Trump’s Defense Dismisses Gag Order: No Affidavits, No Case

Potashev Aleksandr /
Potashev Aleksandr /

Not a single FBI agent involved in the Mar-a-Lago raid dared to submit an affidavit or even make an argument, Trump’s attorneys pointed out. That should tell you all you need to know about the so-called evidence backing up special counsel Jack Smith’s gag order request in Trump’s classified documents case.

Former President Trump’s legal team isn’t taking this lying down. They’ve asked U.S. District Judge Aileen Cannon to reject the prosecutors’ claims, calling the gag order request a “shocking display of overreach” and “unconstitutional.” In their June 14 court filing, Trump’s attorneys argued that there’s zero evidence of threats or harassment resulting from Trump’s comments.

Let’s be clear: no FBI agent has claimed that Trump’s remarks put them at risk. Not one.

Trump’s lawyers argued that this gag order request is riddled with “ambiguities” and lacks “enforcement criteria.” More importantly, it has a “chilling effect” on free speech. This is not just a legal battle; it’s about protecting Trump’s right to speak freely, especially regarding core political speech. This echoes a similar fight in New York, where a gag order in Trump’s criminal trial was contested for infringing his First Amendment rights.

Prosecutors claim that Trump’s statements about FBI agents being armed during the August 2022 search of Mar-a-Lago would lead to threats and harassment against law enforcement. But come on, this is just a scare tactic. The FBI told The Epoch Times that their agents followed standard protocol during the search—no special orders, no departure from the norm—just business as usual.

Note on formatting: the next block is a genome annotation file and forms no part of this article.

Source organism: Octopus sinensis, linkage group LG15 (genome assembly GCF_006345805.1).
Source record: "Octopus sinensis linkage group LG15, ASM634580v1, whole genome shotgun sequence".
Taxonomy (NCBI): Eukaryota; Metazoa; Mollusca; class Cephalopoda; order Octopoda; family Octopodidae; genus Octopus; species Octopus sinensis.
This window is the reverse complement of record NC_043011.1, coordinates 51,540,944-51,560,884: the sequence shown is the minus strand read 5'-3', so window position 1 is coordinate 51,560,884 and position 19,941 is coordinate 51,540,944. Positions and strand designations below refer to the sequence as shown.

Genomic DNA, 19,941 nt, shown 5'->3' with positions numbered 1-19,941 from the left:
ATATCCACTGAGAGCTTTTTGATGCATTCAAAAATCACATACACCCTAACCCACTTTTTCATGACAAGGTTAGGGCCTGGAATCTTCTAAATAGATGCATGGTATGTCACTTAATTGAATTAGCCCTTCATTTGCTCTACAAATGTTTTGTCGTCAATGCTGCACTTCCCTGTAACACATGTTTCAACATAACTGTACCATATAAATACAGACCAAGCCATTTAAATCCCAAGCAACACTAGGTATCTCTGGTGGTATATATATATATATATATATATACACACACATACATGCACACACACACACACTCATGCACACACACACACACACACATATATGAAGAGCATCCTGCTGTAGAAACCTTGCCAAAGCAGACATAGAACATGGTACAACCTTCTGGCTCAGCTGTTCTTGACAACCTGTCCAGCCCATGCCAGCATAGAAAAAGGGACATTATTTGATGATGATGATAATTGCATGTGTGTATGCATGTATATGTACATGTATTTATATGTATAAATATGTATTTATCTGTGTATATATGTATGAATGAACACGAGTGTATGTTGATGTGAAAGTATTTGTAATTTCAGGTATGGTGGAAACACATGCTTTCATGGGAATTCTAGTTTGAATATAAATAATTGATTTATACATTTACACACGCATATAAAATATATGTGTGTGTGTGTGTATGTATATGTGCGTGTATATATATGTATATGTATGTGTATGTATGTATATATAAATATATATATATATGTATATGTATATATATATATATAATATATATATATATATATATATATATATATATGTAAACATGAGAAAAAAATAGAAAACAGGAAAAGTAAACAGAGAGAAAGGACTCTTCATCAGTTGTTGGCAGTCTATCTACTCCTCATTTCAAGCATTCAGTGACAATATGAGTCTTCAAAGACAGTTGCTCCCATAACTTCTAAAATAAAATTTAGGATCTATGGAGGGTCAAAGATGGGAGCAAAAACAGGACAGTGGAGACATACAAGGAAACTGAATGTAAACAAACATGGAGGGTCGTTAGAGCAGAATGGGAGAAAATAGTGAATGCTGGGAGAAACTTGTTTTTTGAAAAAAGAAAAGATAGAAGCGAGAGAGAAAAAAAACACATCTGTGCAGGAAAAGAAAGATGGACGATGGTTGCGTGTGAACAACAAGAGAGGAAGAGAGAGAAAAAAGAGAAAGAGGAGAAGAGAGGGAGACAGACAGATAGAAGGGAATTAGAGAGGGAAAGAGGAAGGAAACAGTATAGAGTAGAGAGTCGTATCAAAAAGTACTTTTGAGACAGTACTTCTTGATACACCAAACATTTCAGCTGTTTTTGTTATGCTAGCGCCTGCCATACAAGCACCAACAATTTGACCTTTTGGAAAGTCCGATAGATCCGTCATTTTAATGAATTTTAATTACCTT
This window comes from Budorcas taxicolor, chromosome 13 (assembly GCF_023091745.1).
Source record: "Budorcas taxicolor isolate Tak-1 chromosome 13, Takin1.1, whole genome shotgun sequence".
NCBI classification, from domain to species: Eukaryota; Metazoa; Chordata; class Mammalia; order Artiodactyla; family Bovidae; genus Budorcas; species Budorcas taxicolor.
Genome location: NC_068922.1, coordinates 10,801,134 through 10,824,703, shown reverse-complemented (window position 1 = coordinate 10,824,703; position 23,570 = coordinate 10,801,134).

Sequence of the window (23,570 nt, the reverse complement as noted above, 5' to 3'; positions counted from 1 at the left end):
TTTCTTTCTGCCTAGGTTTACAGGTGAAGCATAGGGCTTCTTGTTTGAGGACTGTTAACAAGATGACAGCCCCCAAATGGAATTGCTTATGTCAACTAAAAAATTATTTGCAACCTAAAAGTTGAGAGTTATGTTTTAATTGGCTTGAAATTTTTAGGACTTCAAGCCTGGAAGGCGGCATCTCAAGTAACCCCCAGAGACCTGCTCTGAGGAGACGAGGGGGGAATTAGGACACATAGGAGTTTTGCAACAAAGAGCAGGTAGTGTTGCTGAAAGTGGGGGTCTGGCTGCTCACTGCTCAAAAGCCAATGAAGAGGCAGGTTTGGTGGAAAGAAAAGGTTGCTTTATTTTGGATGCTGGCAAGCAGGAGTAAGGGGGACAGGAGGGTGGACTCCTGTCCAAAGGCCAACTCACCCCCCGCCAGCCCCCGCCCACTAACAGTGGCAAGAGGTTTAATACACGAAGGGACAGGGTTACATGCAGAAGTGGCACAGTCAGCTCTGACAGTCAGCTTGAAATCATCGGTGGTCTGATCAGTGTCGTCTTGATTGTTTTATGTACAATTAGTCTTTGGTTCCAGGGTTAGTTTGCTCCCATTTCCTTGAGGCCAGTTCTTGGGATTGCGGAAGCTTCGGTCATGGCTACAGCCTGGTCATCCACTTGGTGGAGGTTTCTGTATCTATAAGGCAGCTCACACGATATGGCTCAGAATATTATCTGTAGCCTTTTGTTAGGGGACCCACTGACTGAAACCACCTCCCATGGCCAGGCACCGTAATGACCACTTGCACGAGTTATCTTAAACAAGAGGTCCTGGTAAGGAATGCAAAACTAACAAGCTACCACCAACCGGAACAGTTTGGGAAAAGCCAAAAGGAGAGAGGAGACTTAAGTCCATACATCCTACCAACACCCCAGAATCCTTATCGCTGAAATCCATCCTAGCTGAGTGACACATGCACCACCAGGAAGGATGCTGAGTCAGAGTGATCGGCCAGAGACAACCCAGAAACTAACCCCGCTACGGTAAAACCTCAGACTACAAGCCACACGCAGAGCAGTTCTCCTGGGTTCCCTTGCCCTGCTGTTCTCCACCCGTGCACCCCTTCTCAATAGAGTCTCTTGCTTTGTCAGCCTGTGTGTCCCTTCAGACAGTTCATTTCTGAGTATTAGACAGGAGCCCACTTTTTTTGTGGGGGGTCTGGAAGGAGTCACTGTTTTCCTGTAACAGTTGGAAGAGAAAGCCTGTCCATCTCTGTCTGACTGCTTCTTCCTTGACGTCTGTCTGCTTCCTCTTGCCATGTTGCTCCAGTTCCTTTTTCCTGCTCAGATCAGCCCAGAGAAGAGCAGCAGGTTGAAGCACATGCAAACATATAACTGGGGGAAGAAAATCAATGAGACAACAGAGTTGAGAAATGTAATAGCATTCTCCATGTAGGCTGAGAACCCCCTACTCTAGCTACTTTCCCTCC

Trump, however, has been vocal on social media and his campaign website, claiming that court filings showed FBI agents were ready for resistance from the Secret Service. Those documents included an FBI statement about the use of deadly force, adhering to the policy that it’s only used when there’s an imminent threat of death or severe injury.

Judge Cannon had already denied a similar gag order request in May. But federal prosecutors came back just days later with another request, arguing that Trump’s comments could influence potential jurors. They warned that his “deceptive and inflammatory claims” could put law enforcement professionals at risk, inviting threats and harassment, a common consequence when Trump targets individuals involved in legal proceedings against him.

In their May 31 court papers, Jay Bratt and David Harbach, working under Smith, listed a series of Trump’s posts and fundraising emails. They claimed these contained false and inflammatory allegations, including statements that federal officials were “authorized to shoot” him or were “locked & loaded.”

Interestingly, prosecutors did not push for an expedited ruling on their request. Judge Cannon has scheduled a June 24 hearing on the gag order, but there’s no set timeline for her decision.

Trump faces 40 federal counts related to the illegal retention of classified documents after leaving the White House in early 2021 and allegedly obstructing attempts to retrieve them. He has pleaded not guilty, maintaining that the charges are politically motivated to derail his 2024 presidential campaign.

Judge Cannon has postponed the trial indefinitely, with no indication of a new date. This delay only adds to the drama, keeping the spotlight on the legal maneuvers and political implications surrounding Trump’s case.

This whole ordeal reeks of political maneuvering. The gag order is just another attempt to silence Trump and sway public opinion against him. It’s about time we see through these tactics and recognize them for what they are—a desperate bid to stifle free speech and derail Trump’s bid for the White House.

As this saga continues, one thing is clear: Trump isn’t backing down. His legal team fights tooth and nail to protect his rights and expose the prosecutors’ overreach. And honestly, who can blame them? This is a fight for the principles underpinning our democracy—free speech and the rule of law. So buckle up, folks. This is far from over.